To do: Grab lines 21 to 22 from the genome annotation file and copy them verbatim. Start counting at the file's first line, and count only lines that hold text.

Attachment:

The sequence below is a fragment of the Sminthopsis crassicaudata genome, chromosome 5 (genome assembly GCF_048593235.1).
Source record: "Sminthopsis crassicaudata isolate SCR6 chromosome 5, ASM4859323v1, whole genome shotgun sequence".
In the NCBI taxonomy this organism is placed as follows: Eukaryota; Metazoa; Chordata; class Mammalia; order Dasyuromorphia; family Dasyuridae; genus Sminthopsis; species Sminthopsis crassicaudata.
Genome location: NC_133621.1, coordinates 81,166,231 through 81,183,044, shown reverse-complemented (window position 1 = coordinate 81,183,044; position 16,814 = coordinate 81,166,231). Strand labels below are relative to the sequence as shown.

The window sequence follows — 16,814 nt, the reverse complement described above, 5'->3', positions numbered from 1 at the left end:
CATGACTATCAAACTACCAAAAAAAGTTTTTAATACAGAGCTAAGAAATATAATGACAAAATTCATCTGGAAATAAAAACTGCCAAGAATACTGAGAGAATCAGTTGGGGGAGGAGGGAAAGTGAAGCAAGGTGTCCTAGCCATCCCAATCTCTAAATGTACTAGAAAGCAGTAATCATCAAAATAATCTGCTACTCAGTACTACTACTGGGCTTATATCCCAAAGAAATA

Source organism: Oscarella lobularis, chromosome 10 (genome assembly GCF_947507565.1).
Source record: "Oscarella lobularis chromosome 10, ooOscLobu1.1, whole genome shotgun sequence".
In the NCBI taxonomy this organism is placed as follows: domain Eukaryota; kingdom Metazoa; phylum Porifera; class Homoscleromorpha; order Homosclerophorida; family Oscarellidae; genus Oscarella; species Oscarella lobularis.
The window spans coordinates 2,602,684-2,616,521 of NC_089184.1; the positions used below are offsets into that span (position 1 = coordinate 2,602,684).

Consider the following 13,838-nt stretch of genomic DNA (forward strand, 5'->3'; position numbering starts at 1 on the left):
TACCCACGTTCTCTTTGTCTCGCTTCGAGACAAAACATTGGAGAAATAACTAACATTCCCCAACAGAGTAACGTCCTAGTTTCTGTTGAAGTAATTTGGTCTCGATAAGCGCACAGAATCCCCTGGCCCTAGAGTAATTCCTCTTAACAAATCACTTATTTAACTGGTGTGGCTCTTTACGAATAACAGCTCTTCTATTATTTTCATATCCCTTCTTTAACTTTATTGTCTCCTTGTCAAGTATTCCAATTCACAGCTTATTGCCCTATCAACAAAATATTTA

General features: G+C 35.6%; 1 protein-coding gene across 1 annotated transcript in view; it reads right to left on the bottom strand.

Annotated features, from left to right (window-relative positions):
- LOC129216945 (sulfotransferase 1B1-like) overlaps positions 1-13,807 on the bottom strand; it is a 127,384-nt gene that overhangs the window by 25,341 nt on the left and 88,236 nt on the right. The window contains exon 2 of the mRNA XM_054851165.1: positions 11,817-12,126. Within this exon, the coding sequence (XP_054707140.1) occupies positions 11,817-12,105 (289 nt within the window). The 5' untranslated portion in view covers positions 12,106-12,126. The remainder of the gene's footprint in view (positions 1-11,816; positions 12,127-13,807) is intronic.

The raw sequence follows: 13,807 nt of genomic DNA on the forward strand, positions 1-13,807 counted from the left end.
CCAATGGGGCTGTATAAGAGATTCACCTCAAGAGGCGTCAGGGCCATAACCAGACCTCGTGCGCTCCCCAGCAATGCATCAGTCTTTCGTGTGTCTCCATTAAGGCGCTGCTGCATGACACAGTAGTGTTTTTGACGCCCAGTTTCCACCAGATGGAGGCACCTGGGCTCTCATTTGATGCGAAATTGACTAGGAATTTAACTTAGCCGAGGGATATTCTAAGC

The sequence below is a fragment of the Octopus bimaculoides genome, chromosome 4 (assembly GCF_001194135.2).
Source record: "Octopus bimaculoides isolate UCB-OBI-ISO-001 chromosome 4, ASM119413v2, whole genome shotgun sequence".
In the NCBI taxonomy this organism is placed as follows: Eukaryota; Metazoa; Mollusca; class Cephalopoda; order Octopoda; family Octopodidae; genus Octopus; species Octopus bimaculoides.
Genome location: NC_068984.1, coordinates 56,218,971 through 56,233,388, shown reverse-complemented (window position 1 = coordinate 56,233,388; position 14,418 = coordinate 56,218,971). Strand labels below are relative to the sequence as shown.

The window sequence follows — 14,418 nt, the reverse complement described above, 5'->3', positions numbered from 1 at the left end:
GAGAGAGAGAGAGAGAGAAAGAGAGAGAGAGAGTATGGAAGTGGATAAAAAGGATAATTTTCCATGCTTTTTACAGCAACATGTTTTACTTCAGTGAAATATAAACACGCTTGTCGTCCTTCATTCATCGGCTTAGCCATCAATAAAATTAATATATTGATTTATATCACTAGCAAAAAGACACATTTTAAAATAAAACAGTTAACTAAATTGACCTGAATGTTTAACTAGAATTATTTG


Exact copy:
Genome location: NC_068984.1, coordinates 56,218,971 through 56,233,388, shown reverse-complemented (window position 1 = coordinate 56,233,388; position 14,418 = coordinate 56,218,971). Strand labels below are relative to the sequence as shown.

The window sequence follows — 14,418 nt, the reverse complement described above, 5'->3', positions numbered from 1 at the left end: